Linda would also write character reference letters for many of the women who just needed a bit of confidence from someone they’ve come to know. These letters often would support them in achieving their goals. Linda would document things like how they follow the rules of the Drop In, are respectful and kind to their environment and others, and that they get along with most staff and other participants.

Some of the more serious challenges these folks needed help with was navigating the Criminal Justice System, which included helping them through an arrest, interview and trial, and supporting the outcome should the individual be placed on Probation or given Community Service hours. Linda would engage with Downtown Community Court and try to identify meaningful projects that the neighbourhood needed assistance with and then recommend those activities for individuals mandated to community service.

“I would work with the individual and help them carry out their community hours by cleaning up graffiti, picking up garbage and sorting through donations made by civilian and VPD members. It was always a good day when the clothing was delivered to those in need by one of their own community members.”

These relationships grew to a point where as gently used donations came in that required laundering, Linda engaged women to help her wash and fold the clothing with the incentive of being able to select up to three items as a token for their meaningful efforts. “This was a great activity to do with the women because it enabled them to be part of something important and they got to play a role in giving something that was much-needed other women in need.”

Throughout her career, Linda has also helped numerous women flee domestic abuse. At times, she would work with Sex Crimes and the Domestic Violence/Criminal Harassment Unit and assist in the much-needed supports. Throughout this process it was always important for Linda to remind the woman that they have a voice, they have rights, they have community support, and of course, they have Linda’s help to empower them. Linda thanks the Vancouver Police Foundation for supporting travel costs to assist in relocating the individual to a safer place.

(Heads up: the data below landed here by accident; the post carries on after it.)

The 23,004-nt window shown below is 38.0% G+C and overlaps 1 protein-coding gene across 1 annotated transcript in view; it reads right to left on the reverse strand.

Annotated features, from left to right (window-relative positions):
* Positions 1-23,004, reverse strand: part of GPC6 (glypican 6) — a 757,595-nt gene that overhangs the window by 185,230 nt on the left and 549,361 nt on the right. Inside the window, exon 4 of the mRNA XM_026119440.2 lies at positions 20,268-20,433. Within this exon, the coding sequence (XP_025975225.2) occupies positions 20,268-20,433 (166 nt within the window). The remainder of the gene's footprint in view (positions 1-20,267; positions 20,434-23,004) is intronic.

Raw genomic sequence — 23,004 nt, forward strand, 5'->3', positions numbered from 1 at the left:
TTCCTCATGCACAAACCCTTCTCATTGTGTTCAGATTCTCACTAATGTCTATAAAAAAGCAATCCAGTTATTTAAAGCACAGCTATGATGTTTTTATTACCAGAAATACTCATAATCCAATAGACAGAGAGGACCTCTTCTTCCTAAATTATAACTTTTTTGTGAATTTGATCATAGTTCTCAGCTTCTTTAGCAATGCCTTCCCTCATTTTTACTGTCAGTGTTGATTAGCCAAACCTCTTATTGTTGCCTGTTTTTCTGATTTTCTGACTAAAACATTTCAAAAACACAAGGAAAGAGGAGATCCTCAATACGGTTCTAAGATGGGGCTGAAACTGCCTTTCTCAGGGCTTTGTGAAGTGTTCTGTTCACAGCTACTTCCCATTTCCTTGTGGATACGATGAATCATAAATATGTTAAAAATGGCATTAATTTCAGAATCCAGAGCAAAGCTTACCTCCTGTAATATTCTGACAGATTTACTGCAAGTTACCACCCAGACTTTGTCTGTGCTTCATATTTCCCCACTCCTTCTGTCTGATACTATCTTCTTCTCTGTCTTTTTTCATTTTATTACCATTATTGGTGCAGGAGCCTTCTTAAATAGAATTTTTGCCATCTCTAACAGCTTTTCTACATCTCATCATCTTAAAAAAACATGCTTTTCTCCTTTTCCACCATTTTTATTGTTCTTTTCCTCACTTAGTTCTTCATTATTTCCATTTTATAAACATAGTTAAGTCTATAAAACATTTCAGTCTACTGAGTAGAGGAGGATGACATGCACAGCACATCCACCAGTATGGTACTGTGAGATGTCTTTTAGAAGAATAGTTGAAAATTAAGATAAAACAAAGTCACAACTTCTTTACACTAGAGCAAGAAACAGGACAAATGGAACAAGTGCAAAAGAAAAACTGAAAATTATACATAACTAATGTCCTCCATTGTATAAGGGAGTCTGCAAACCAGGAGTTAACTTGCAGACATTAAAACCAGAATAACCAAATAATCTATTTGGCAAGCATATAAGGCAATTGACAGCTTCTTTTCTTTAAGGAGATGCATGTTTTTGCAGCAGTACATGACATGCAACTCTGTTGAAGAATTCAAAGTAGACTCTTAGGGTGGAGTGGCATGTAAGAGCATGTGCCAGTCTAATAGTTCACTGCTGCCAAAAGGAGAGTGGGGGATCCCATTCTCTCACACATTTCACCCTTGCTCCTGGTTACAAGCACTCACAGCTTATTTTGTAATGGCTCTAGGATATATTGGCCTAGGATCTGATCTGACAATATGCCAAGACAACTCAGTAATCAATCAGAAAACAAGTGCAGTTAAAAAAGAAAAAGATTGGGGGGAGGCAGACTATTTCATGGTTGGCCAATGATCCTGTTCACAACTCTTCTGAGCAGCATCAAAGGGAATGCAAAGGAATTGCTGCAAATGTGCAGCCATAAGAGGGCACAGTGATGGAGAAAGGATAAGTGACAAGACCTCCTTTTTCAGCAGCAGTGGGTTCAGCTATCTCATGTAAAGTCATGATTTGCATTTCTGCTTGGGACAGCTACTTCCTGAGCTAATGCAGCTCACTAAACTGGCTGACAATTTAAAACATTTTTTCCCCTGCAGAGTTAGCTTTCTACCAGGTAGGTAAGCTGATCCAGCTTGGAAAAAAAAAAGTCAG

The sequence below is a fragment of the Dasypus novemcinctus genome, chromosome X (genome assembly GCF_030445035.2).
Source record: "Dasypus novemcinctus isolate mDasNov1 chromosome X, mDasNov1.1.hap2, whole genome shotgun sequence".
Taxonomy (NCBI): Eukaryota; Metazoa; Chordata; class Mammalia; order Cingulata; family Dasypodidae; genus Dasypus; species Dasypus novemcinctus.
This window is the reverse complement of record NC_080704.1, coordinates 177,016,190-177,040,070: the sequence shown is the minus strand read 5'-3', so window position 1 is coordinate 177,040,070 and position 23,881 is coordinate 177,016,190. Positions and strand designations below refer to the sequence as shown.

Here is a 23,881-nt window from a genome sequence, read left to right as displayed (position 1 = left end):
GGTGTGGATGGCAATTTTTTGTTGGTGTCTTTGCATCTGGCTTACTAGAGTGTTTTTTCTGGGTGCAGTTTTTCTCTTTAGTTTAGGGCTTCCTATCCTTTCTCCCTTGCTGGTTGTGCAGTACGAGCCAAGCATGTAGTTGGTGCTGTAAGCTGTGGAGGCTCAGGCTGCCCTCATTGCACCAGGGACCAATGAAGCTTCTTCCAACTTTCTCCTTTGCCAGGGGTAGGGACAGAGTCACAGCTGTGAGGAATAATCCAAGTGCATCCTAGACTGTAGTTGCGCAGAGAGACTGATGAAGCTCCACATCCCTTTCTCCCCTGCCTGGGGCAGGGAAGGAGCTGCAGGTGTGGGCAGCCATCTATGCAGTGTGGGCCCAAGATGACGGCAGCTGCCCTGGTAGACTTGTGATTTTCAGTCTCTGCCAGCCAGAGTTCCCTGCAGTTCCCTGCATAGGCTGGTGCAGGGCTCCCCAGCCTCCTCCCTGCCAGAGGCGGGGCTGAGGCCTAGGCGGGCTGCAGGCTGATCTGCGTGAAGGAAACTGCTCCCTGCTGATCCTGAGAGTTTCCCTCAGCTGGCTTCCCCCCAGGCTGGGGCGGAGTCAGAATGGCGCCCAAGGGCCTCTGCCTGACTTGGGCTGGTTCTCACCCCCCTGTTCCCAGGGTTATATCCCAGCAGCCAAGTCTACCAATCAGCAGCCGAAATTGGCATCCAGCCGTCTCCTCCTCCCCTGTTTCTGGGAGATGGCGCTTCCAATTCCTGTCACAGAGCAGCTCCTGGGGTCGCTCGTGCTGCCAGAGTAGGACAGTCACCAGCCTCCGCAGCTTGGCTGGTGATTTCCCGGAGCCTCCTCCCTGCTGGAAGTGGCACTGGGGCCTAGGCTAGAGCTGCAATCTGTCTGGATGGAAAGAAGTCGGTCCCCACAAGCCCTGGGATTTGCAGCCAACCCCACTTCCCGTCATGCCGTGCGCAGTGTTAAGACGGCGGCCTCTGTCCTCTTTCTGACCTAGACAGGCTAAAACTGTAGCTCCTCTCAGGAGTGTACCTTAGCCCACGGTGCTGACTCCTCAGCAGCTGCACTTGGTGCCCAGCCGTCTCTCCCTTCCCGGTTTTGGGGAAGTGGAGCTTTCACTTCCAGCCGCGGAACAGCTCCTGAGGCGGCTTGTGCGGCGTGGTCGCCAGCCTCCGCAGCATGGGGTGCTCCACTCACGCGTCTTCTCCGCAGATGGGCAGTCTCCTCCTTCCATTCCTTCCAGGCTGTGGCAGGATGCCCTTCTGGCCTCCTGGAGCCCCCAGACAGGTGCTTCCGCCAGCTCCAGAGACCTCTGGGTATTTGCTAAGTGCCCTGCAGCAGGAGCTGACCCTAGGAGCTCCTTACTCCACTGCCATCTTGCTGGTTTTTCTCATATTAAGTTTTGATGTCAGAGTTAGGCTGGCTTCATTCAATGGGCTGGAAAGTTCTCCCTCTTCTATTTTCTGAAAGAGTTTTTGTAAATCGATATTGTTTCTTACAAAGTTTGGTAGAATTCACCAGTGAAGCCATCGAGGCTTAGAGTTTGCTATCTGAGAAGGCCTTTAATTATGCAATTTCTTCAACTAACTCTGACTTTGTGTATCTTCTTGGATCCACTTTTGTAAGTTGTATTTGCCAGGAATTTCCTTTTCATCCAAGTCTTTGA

“Over the years we have used buses, airplanes, trucks, and unmarked police vehicles to ensure their safe travel. When appropriate or requested, Indigenous connections were used, and Band Office supports including their Chief were consulted. At times, this brought the individual closer to their family connections and culture.”

Several of the women Linda worked with also have children, but not necessarily in their care at the time. The women still think about their kids, but most don’t have the funds to purchase a small gift for their special occasions. Funding from the VPF also enabled Linda to help the women purchase gifts for their children and also make arrangements for postage or delivery to the family or the children’s Guardian.

When the police enter into an investigation involving a sex worker, the worker may not always feel comfortable speaking with police. Having trusting relationships between the police and vulnerable individuals as well as those in the sex industry is extremely important. In an effort to assist, approximately 150 journals were made available to women in the community thanks to Linda. Many resources in the community use journaling as an outlet for someone to start processing trauma that has occurred. It also allows them to accurately share information with Counselors, professionals and the police.

“Just one example of a sex trade worker using her journal was a time when she had a ‘bad date’ and when she got back to her room, she journaled the entire incident. It wasn’t until two months later she reported the incident to police. The investigation led to an arrest and charge of sexual assault. Prior to the court date, she and I met with Investigators to help prepare her for her testimony. When I picked her up, she brought her journal as she had written everything down the evening of the assault and had not shown it to anyone before. This new information was a pure version statement from her and subsequently disclosed to Crown and Defense. Both Counsels met and a guilty plea was entered by the accused.”